Use this URL to cite or link to this record in EThOS: http://ethos.bl.uk/OrderDetails.do?uin=uk.bl.ethos.667925
Title: Quantitative characterisation of eye movements in typical and atypical children
Author: Vinuela Navarro, Valldeflors
ISNI:       0000 0004 5363 9684
Awarding Body: Cardiff University
Current Institution: Cardiff University
Date of Award: 2015
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Abstract:
Children with delayed reading skills and/or poor academic achievement are increasingly being referred to Eye Care Professionals with suspected eye movement/“tracking” difficulties. However, current clinical techniques are highly subjective, poorly controlled, and relatively imprecise. It is therefore reasonable to suggest that Eye Care Professionals face challenges in recognising and diagnosing genuine eye movement disorders, and consequently, fail to support and/or manage these children. The principal aim of the studies described in this thesis was to characterise eye movements in children with learning related difficulties who are frequently considered to be at risk of eye movement disorders. Using a novel child-friendly method, we have shown that, in general, eye movement characteristics in children with reading/learning related difficulties are not different from those in typically developing age-matched children when compared as a group. The findings also showed that when eye movement characteristics in children with reading/learning related difficulties were compared on an individual basis, some of these children had eye movement parameters outside their age-matched norms. Further, our results suggested that children whose eye movements were outside their age-matched norms, generally corresponded to those who had specific, more complex and global difficulties (e.g. dyspraxia, general developmental delay). In conclusion, the studies presented in this thesis suggest that there is an association between specific learning difficulties and eye movement disorders, but challenge the view that eye movement disorders can be found in isolation in children with delayed reading/academic performance. Finally, based on the sum of results obtained, simple actionable guidelines are proposed to improve the examination of eye movements in clinical practice in order to recognise genuine eye movement disorders.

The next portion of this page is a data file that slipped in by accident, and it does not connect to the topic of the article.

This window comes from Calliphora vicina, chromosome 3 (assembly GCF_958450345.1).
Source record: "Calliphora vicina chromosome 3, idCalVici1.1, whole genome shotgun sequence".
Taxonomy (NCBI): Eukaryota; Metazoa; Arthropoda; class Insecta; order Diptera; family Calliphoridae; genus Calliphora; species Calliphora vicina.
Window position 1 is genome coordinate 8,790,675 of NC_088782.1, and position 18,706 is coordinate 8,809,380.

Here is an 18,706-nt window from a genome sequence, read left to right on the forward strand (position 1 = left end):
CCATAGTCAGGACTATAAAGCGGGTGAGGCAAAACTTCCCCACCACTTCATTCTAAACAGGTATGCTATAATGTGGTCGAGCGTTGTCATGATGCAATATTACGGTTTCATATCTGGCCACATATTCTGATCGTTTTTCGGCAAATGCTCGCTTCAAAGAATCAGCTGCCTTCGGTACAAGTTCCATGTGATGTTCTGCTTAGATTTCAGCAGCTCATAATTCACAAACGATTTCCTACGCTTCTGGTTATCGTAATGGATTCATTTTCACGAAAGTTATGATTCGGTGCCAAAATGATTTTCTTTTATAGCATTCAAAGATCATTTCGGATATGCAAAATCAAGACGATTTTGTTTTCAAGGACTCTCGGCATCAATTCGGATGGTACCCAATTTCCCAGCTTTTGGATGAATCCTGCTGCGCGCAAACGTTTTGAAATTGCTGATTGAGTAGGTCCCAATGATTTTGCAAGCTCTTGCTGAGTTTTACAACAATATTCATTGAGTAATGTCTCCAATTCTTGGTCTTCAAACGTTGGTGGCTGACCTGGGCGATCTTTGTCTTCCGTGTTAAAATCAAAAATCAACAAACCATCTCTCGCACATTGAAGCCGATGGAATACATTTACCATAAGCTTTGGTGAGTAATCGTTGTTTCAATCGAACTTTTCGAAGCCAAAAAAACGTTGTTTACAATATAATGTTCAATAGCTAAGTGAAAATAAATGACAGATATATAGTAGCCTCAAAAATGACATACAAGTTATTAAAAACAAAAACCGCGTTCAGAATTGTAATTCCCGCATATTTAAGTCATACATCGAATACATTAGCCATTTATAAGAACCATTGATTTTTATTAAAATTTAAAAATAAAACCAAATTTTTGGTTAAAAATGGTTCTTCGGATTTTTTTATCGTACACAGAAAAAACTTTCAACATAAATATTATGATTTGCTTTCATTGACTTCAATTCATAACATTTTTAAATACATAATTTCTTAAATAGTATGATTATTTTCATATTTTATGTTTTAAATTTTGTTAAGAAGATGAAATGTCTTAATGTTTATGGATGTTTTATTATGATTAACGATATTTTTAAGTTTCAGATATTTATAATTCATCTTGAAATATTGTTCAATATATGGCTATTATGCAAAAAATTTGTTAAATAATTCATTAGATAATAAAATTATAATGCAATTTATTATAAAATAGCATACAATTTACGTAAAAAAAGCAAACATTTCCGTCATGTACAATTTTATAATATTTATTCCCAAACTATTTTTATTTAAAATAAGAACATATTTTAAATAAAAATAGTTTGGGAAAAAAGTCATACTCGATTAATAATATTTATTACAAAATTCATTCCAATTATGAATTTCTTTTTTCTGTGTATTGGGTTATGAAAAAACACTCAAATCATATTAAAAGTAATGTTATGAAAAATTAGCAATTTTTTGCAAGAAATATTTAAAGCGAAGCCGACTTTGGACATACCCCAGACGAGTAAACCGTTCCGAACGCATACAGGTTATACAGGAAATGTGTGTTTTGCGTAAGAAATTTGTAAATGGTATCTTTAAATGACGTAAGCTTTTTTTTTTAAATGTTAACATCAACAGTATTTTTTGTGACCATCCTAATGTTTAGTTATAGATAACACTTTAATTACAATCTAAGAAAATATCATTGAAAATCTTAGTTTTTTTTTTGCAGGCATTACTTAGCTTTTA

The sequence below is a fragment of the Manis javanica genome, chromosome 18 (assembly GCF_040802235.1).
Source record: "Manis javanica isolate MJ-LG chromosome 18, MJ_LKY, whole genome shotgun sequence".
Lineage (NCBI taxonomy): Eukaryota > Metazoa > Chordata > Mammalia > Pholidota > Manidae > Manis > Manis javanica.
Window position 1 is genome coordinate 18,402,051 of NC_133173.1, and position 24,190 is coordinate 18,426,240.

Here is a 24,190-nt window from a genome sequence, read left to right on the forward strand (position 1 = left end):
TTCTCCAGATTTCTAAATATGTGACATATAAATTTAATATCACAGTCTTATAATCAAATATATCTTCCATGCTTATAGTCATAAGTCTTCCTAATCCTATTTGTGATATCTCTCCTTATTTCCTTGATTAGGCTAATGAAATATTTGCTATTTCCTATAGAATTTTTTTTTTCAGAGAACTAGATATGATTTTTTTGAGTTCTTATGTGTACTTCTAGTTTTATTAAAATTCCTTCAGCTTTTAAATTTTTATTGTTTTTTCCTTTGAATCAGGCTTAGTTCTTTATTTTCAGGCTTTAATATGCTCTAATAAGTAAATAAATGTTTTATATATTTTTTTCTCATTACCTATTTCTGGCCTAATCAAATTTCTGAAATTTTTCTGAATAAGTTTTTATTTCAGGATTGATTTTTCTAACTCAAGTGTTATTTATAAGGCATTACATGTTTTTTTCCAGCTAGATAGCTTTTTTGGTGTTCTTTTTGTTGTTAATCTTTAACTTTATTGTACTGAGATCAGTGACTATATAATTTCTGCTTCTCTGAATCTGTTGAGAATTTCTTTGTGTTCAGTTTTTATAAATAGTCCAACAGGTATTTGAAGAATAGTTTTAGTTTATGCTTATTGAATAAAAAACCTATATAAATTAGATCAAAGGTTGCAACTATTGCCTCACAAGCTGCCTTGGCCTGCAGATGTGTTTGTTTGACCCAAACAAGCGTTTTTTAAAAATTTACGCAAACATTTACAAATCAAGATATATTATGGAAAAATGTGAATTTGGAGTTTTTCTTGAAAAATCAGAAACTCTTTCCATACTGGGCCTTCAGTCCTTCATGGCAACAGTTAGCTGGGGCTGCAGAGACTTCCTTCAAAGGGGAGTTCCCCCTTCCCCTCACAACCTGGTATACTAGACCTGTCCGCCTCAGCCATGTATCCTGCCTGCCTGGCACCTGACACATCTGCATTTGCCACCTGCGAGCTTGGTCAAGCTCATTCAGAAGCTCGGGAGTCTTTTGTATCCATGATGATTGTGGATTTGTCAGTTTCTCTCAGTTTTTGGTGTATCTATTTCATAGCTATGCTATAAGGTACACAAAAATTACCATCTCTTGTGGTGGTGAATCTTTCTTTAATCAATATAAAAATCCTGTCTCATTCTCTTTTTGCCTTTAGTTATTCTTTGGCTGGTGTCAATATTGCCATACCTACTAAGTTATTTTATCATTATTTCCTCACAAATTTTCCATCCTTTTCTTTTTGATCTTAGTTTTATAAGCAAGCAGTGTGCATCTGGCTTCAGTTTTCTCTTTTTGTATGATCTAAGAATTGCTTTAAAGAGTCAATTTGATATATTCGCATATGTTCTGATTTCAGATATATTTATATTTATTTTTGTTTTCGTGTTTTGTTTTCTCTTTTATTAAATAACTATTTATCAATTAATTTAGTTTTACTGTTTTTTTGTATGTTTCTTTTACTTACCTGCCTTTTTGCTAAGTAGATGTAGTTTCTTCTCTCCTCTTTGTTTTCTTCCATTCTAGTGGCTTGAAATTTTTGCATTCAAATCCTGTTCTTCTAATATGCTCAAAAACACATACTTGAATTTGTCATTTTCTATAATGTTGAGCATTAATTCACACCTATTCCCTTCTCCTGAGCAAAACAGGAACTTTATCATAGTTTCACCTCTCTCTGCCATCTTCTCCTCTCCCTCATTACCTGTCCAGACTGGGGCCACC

Supervisor: Not available Sponsor: Not available
Qualification Name: Thesis (Ph.D.) Qualification Level: Doctoral
EThOS ID: uk.bl.ethos.667925  DOI: Not available
Keywords: RE Ophthalmology
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